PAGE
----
A human life might be divided into chronological time: increments, minutes, hours, days and weeks, as well as seasons and years. This week culminated in the longest day, or Summer Solstice, which I was lucky enough to celebrate with some Swedish friends who really know how to do it (floral headdresses, schnapps, wonderful Swedish food, traditional singing, dancing etc.)
But today also feels like the end of a rich but quite difficult week, when the workload at the end of the academic year sometimes seemed almost physically and mentally impossible. But somehow you just dig through it, one hour at a time, one day at a time.
Fortunately, because I am lucky enough to work as an arts lecturer, even in the most demanding of times I am constantly in the company of art students – some of the most wonderful people in the world – and also in the company of art and ideas, which I love and, in a way, live for.
On one relaxing evening this week I went to the cinema and saw a movie called ‘Sunset‘ directed by László Nemes. I felt, from the outset that it was some kind of masterpiece and unlike any film I’d ever seen, so I have to recommend it (and would like to see it again).
Even so, I eventually concluded it might be a flawed masterpiece, i.e. visually, technically, conceptually and creatively stunning, but perhaps still lacking in that additional narrative element or arc that might have fulfilled me by taking my emotions on the kind of journey I like cinema to provide as well as innovative cinematography, detailed and convincing historical reconstructions etc.
As a further way of helping me to get through a particularly tough week, I managed to pursue my increasing fascination with the history of popular songs and songwriting. I focused this week on The Kinks, a group whom I felt I liked but knew only a little about.
It proved to be a rich experience, as I discovered many songs that I didn’t know were written by The Kinks but which had become hits for other artists (‘Stop Your Sobbing’, ‘Thank You For The Days’, ‘I Go To Sleep’ … etc).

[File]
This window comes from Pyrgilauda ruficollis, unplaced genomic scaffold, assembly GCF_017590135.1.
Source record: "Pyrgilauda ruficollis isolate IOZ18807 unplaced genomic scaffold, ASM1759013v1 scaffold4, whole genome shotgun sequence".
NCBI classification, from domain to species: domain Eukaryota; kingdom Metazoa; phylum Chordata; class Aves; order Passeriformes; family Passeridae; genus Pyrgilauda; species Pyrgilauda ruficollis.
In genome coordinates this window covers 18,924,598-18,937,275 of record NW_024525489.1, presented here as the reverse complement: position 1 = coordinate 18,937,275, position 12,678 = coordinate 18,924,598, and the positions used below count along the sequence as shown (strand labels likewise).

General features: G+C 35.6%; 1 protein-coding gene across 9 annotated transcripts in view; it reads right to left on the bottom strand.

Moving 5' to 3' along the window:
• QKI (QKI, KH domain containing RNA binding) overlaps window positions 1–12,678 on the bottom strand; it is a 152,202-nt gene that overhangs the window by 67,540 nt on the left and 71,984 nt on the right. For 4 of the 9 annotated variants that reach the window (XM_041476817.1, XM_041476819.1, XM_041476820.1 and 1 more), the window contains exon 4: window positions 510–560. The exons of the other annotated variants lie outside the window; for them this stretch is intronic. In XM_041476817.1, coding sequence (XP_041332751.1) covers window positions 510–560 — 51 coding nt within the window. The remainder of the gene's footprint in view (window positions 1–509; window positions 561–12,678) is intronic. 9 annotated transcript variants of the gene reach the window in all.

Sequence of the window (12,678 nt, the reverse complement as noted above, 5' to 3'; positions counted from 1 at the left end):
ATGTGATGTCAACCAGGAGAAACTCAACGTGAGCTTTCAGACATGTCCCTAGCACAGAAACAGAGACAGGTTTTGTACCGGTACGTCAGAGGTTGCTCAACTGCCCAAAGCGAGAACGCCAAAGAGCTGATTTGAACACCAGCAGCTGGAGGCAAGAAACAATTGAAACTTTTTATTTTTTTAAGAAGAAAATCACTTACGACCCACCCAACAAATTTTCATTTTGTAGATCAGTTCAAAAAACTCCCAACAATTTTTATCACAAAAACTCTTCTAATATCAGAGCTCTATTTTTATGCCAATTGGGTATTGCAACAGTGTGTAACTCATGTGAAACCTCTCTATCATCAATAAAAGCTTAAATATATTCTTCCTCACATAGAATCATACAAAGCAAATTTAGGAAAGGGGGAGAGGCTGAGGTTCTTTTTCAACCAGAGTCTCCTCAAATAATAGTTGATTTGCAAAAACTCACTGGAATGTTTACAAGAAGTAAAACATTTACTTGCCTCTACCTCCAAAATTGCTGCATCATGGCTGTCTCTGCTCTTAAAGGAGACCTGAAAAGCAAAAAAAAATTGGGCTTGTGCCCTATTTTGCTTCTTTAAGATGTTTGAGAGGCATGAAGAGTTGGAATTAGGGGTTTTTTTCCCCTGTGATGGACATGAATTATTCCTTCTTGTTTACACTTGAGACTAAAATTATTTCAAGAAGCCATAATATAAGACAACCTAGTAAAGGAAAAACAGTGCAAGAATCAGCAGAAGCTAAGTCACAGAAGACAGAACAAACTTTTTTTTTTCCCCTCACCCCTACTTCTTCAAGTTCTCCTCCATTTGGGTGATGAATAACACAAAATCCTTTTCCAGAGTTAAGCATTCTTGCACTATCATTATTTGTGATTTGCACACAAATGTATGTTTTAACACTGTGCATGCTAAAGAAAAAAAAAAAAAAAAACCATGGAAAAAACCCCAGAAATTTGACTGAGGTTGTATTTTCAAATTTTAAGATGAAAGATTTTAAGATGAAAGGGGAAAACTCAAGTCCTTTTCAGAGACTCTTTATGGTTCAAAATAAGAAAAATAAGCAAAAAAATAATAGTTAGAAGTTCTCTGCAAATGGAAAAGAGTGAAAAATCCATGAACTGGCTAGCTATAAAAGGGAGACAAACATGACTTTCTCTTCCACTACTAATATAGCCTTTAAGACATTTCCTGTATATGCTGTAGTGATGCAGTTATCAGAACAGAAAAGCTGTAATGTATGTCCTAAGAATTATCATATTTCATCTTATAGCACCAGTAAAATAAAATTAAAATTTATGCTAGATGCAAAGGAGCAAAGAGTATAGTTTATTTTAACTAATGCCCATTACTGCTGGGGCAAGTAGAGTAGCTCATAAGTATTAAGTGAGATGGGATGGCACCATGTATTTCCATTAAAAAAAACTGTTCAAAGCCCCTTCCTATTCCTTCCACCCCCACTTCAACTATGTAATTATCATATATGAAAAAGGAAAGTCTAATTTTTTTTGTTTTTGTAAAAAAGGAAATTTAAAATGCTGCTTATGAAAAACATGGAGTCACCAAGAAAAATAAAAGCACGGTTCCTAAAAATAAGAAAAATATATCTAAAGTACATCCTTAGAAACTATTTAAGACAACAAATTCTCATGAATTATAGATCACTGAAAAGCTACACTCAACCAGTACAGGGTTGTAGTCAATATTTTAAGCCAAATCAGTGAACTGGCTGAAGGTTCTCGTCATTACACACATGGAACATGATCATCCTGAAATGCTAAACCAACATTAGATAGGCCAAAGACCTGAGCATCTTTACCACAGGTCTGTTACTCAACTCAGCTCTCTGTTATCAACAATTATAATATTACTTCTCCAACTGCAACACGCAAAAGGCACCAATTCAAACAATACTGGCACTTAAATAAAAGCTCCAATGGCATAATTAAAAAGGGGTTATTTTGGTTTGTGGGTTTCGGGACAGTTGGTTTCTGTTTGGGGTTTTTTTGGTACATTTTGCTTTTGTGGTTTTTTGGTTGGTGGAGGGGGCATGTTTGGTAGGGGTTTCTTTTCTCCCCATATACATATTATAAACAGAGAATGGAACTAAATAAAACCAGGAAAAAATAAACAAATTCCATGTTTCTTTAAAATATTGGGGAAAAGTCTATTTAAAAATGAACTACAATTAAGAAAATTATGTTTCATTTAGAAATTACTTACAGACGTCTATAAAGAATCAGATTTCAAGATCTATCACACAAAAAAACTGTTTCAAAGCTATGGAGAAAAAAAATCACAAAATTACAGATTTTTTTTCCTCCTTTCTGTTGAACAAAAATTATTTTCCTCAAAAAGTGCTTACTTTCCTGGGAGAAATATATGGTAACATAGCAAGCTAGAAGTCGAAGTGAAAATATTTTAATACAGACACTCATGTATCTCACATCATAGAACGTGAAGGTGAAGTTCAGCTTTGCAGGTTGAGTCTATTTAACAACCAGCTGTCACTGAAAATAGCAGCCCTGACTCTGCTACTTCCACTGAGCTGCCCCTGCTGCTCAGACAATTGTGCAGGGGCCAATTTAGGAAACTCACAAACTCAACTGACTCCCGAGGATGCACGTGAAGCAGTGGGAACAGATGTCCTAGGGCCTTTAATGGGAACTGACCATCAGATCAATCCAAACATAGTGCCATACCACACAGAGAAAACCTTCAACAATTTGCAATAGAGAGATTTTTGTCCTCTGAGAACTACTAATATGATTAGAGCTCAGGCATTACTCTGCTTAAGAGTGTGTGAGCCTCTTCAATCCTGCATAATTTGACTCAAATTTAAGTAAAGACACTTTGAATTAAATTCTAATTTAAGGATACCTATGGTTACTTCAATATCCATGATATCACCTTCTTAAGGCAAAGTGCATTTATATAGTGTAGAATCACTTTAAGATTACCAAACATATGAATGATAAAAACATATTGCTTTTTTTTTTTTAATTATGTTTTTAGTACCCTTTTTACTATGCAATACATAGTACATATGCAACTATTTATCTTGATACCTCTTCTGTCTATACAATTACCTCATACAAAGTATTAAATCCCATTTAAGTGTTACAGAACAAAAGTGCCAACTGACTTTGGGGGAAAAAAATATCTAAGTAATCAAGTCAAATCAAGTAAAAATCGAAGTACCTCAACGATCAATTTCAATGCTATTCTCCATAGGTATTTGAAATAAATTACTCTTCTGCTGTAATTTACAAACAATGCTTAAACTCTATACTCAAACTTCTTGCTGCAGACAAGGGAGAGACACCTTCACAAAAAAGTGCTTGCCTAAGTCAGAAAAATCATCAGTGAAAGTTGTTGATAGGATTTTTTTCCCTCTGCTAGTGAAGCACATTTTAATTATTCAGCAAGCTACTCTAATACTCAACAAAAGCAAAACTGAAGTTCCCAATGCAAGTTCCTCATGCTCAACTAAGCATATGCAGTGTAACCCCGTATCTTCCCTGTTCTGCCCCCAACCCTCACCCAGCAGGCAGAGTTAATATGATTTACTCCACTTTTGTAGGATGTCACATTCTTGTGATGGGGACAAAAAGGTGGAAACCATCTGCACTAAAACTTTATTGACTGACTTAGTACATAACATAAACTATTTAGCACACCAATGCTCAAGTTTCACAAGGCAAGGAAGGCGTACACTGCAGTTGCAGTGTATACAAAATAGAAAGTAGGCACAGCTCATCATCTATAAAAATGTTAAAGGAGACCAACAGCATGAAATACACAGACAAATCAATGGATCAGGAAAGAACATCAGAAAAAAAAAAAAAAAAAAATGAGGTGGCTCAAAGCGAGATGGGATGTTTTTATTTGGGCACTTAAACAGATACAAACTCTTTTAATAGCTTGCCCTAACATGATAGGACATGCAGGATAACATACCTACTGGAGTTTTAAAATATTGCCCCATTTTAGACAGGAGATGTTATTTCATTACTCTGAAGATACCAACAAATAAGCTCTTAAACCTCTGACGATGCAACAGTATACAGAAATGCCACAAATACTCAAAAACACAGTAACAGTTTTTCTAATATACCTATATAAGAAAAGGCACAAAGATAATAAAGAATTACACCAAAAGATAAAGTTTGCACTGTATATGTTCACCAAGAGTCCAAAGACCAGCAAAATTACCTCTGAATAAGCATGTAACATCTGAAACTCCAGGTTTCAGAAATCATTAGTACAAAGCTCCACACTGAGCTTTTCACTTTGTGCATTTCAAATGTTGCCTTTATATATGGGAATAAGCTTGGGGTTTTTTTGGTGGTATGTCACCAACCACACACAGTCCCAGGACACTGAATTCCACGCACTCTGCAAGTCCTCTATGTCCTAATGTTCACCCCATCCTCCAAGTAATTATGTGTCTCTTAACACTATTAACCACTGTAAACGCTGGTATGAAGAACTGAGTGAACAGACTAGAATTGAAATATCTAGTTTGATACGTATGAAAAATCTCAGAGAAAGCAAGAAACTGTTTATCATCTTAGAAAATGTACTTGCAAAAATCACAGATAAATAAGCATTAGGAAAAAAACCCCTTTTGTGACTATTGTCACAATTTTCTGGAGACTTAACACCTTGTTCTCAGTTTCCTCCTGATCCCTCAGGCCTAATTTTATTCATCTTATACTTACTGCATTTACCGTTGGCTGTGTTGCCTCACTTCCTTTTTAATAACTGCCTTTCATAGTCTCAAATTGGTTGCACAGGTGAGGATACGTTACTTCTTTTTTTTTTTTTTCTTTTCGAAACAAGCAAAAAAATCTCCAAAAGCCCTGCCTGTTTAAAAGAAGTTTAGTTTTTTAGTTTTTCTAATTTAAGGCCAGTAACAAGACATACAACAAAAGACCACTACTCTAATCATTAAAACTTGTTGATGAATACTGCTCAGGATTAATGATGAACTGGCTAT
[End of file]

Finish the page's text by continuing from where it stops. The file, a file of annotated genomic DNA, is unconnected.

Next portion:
Plus, I got to better understand the special contributions The Kinks had made, through from their seminal, rocky, two-chord riffs and shuffles (‘You Really Got Me Going’, ‘All Day and All of The Night’ etc.) through many very inventive, sardonic and lyrical takes on modern society (‘Sunny Afternoon’, ‘Lola’, ‘Dandy’, ‘Dedicated Follower of Fashion’, ‘Mr Pleasant etc.)’ plus many simply wonderful and moving and original songs like ‘Waterloo Sunset’ – one of their most famous (and a song I think of at least once a week, every time I cross Waterloo Bridge).
Studying The Kinks’ catalogue (after recently studying those of Van Morrison, Bob Dylan, Joni Mitchell, David Bowie, Tracy Chapman, Bob Marley, the Beatles, The Beach Boys, Elvis Costello etc. etc.) makes me feel, more than ever, that pop songs (which I also write) and essays (which I also write) and lectures (which I also write) are not really so different, and that we just might be able to start exchanging one for the other.
I think I’ll illustrate this week’s post with a link to The Kinks singing ‘Tired of Waiting’, especially so that I can ask you, the reader, to notice and enjoy how sweetly the singer sings the words “It’s Your Life And You Can Do What You Want” (in a repeated ‘middle-eight’ section).
The sentiment of these softly serious words emerges within the song like an innovative island, momentarily transforming the pervasive skiffly / jangly tone. Here (hear!) the young singer’s vocal chords shape a message to his entire generation. But this message can, like all ‘classics’, also resonate today, in other times and in other (open) hearts.